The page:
Clear Springs, Or Muddy Water?

If you have spent any time around farm dogs, you have probably noticed something peculiar about the water they choose to drink.  You could put out a bowl of fresh, cool water, and though the dog knows it is there, he will more often than not go lap water from the murky, stagnant puddle across the yard.  Often, we just shake our head and ask ourselves how they could be so senseless.  They had the best thing in front of them, but they turned to filth.

Yet according to the prophet Jeremiah, we condemn ourselves with such a judgment.  In Chapter Two of his book, the prophet is recording an oracle about the backsliding apostacy of Judah.  A repeated theme is how the people of God turned from the Lord to serve sin and self.  The Lord reminds His people how He delivered them, cared for them, provided for them, but they stubbornly chose to follow “emptiness” and “things that did not profit” (Jeremiah 2:5, 8, 11).  He had done them no wrong, but they refused to serve Him.

Beginning in verse Twelve, the Lord calls the heavens to witness, charging Judah with two sins.  The first we have noted briefly, but the word picture of the second is striking—

“Be appalled, O heavens, at this,
And shudder, be very desolate,” declares the Lord.
“For My people have committed two evils:
They have forsaken Me,
The fountain of living waters,
To hew for themselves cisterns,
Broken cisterns
That can hold no water.”

Jeremiah 2:12, 13

I had read that passage several times before, but the imagery the Holy Spirit used really stood out to my attention this time.  To state the general premise another way, the two sins God is calling Judah to account for is the sin of forsaking God and the sin of looking for fulfillment, worth, and satisfaction in something else.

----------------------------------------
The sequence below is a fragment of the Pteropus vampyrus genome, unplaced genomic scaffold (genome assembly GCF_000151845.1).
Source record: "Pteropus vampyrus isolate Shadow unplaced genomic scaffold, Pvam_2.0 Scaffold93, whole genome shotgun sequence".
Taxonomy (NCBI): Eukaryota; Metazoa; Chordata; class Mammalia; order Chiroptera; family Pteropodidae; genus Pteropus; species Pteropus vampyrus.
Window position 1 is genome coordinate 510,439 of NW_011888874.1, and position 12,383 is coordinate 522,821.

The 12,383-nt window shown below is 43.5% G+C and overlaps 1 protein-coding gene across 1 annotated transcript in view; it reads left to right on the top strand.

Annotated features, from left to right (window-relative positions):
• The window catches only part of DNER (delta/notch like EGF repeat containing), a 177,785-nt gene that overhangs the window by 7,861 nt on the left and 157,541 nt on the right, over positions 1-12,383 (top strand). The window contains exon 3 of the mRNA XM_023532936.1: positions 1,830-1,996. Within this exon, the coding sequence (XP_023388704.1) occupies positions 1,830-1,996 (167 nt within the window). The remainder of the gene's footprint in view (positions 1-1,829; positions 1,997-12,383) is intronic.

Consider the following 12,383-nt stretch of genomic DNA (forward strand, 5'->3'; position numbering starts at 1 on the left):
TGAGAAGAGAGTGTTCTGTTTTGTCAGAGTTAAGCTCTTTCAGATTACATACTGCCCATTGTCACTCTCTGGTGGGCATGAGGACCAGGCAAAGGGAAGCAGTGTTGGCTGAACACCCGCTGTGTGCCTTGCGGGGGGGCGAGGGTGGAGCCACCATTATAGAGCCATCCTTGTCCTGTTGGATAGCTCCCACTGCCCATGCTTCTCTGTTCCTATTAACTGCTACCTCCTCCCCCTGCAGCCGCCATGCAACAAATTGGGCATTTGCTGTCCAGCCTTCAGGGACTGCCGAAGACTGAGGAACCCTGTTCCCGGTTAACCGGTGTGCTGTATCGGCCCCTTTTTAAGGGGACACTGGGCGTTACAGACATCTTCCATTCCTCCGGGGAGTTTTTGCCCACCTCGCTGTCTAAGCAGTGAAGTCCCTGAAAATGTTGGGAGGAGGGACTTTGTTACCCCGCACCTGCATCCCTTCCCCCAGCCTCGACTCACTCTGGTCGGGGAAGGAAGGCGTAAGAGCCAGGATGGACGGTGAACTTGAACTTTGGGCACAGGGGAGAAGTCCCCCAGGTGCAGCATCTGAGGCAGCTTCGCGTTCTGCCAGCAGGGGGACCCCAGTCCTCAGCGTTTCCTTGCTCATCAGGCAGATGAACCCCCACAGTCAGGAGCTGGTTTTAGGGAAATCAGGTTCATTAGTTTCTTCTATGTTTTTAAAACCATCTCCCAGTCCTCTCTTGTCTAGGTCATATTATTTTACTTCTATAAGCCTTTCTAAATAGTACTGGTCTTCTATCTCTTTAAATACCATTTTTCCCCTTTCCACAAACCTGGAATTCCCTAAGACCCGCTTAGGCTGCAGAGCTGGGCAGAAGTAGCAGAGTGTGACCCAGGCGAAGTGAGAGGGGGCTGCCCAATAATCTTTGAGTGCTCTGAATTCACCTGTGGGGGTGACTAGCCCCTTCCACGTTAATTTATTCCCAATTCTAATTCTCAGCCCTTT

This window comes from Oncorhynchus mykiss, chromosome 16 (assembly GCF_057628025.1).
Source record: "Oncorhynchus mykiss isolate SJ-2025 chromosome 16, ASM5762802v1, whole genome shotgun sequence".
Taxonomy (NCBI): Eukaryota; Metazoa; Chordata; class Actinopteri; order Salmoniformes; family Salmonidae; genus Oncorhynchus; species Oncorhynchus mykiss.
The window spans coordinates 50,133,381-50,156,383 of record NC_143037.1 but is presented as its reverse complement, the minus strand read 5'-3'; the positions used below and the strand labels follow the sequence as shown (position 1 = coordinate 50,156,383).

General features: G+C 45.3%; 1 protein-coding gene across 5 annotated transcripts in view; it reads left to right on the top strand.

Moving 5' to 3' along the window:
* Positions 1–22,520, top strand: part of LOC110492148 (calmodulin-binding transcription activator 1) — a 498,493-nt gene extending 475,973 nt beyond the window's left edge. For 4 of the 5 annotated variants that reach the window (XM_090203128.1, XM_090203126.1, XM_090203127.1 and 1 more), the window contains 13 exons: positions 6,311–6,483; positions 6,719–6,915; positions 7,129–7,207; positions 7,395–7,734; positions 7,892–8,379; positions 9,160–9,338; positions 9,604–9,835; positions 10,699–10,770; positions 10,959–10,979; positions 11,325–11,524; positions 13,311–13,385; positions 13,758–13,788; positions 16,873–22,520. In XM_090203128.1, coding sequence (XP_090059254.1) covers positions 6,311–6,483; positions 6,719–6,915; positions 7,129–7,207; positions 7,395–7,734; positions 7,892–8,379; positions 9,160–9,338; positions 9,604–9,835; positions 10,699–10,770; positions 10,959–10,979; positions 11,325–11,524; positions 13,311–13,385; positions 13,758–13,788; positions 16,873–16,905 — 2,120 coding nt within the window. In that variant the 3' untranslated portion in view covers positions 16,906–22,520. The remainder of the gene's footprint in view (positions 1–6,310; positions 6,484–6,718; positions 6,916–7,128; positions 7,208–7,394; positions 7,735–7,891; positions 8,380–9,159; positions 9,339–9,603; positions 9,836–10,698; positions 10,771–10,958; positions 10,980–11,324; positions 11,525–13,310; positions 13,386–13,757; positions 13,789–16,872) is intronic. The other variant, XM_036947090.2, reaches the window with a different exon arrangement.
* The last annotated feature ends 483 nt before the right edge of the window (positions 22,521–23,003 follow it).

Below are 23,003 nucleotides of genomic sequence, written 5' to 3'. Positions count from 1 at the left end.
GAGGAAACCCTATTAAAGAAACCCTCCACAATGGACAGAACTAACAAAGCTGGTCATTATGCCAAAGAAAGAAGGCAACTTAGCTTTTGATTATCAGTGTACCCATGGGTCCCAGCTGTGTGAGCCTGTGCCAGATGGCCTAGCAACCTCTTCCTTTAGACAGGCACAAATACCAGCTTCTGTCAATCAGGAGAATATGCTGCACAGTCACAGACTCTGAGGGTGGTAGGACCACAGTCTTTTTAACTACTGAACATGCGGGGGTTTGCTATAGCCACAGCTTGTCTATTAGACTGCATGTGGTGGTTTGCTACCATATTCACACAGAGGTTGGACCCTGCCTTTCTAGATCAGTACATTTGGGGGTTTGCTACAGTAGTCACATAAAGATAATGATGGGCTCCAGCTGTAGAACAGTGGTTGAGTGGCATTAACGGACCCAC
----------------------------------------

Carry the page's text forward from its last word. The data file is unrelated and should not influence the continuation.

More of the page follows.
But notice what God compares Himself to.  He calls Himself “the Fountain of Living Waters” (Jeremiah 2:13).  A fountain always produces fresh flowing water.  It does not become stagnant.  Although we cannot see its reservoir, it appears to have an endless supply of water it freely offers.  Creeks and streams can—and often do—dry up, but fountains draw their water from deep in the earth, having a vast supply that is not dependent upon surface runoff.  It is pure, it is clean, it is life-giving.

Cisterns, on the other hand, are different.  They have to be dug by man and a contraption has to be made to draw the water out.  And when a cistern’s wall becomes broken, the water leaks out, and what does remain is contaminated by dirt and mud.  Debris can fall into it, bacteria begins to grow, scum forms on its surface.  It is basically worthless for anything.

That is the exact point God is making in Jeremiah 2.  He is telling His people that they saw everything He was and had given them, the fountain of water, but they chose to turn away and serve their own pleasures and sin, cisterns that were broken and could hold nothing but a little muddy water. 

But what exactly did Israel turn from, and what did they turn to? From the context, we know that the “Living water” God is talking about here was fellowship with Himself.  As long as the people were obedient and served Him, they had fellowship, they were in a right relationship.  However, the Jews stubbornly turned away and said “I will not serve” (Jeremiah 2:20).  They turned to idols and worshipping creation (Jeremiah 2:26-28).  Instead of being satisfied and having life, they became in want and oppressed.  They thought they were turning to something better, but instead, they turned to death.